Disaster relief operations require the marshalling of substantial resources and their movement to the afflicted area. It is common for such operations to be undertaken in parts of the world where local infrastructures are less well developed than at home. Frequently, the operations must be conducted in situations where the terrain and sometimes elements of the local population are extremely hostile to the aid agencies. It is not surprising, therefore, that the command and control requirements of military or civil aid agencies, are very similar to those of military forces conducting 'conventional' operations. Under the auspices of the British National Space Centre (BNSC) Applications Programme, Smith System Engineering Ltd carried out a short study to look at how GIS could be used to support aid agencies in providing assistance to disaster-struck areas. From a series of telephone interviews and more in-depth consultations with several key agencies, the study consolidated and analysed those requirements that would benefit from the use of GIS technology, particularly where this could make use of forthcoming improvements in data availability and quality.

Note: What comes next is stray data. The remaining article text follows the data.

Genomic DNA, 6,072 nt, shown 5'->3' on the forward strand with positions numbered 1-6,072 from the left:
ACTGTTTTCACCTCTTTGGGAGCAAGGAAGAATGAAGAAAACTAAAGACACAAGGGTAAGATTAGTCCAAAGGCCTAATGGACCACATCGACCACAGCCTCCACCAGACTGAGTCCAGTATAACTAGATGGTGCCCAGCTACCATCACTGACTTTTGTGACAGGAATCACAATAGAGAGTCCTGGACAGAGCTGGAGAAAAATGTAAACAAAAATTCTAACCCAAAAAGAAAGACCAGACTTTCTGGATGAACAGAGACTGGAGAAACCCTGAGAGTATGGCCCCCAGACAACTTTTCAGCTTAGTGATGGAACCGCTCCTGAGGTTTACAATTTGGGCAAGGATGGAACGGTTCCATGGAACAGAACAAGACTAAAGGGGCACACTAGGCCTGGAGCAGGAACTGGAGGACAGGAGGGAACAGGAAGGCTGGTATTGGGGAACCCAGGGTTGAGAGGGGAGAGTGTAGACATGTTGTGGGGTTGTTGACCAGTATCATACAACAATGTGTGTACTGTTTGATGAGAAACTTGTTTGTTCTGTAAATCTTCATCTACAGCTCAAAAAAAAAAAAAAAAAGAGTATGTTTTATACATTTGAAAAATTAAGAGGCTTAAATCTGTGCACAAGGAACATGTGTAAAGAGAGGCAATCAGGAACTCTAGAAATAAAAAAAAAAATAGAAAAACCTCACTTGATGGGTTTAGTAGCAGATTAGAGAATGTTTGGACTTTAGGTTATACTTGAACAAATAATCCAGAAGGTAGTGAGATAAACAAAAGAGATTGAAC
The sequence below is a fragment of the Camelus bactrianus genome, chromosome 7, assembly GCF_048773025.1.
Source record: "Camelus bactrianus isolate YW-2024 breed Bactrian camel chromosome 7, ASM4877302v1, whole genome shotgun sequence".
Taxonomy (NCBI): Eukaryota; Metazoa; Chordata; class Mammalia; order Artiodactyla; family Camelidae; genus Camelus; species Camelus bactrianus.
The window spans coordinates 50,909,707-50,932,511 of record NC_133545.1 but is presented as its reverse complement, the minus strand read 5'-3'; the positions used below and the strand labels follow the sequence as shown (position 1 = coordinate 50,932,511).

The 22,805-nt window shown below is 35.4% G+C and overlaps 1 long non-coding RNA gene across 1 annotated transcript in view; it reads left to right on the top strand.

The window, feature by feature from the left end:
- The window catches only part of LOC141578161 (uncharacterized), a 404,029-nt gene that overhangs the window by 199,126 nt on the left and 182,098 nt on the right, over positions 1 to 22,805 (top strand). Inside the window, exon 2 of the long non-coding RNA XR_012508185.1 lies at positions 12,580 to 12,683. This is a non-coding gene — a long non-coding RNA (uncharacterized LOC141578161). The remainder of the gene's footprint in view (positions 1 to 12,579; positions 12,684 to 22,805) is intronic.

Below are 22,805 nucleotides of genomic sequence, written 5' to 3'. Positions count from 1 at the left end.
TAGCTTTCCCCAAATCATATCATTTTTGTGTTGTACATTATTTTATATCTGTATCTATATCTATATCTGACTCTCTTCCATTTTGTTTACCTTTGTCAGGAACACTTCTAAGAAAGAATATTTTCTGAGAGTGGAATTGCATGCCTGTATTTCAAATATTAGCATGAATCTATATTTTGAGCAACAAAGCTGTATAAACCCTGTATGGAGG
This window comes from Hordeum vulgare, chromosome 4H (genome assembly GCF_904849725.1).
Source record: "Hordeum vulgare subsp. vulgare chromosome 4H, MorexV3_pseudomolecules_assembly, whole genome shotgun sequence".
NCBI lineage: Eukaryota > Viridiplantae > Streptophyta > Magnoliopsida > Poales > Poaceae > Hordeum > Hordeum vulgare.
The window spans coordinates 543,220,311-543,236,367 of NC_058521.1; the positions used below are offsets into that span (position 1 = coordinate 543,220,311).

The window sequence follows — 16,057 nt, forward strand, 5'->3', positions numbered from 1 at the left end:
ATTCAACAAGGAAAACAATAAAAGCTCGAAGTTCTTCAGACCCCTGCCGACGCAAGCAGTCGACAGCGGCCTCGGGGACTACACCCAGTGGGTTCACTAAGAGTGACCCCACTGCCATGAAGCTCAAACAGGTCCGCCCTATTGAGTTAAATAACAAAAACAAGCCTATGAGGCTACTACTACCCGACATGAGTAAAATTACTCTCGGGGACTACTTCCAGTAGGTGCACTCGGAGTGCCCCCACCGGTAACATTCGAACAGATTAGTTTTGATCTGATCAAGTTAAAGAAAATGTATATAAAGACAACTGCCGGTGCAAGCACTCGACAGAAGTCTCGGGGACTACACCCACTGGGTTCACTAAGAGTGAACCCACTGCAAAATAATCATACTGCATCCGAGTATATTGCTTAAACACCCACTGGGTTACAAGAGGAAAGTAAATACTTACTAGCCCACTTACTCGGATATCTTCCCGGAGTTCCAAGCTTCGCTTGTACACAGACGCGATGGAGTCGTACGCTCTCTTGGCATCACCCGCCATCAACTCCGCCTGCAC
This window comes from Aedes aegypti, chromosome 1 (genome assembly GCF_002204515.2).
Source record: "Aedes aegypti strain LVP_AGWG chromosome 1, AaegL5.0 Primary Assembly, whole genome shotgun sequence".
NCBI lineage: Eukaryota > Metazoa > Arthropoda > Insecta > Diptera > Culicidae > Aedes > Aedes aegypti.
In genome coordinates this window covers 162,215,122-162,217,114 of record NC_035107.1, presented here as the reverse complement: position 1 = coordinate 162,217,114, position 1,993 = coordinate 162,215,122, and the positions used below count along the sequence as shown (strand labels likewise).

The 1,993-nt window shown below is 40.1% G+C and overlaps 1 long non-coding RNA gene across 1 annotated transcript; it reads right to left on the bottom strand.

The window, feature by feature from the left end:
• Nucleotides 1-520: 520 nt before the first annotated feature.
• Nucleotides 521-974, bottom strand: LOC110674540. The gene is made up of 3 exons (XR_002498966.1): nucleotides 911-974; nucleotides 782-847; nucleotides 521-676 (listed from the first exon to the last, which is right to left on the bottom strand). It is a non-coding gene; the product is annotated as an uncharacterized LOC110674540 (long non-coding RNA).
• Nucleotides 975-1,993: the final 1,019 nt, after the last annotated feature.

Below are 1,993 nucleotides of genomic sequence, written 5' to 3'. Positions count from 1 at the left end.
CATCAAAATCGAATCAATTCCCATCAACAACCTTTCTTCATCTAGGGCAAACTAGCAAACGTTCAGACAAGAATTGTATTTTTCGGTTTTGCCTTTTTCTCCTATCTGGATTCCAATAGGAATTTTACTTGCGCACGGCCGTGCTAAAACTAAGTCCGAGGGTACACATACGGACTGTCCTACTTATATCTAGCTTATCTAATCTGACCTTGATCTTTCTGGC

The striking degree of similarity between different types of agency, operating under different circumstances, illustrates the enormous potential for the application of GIS to this important area. The rapid capture and import of geographic data is vital if GIS is to be used to support a crisis situation. This paper gives a summary of some recent work carried out for the British National Space Centre (BNSC) Applications Programme.
Smith System Engineering Limited
Surrey Research Park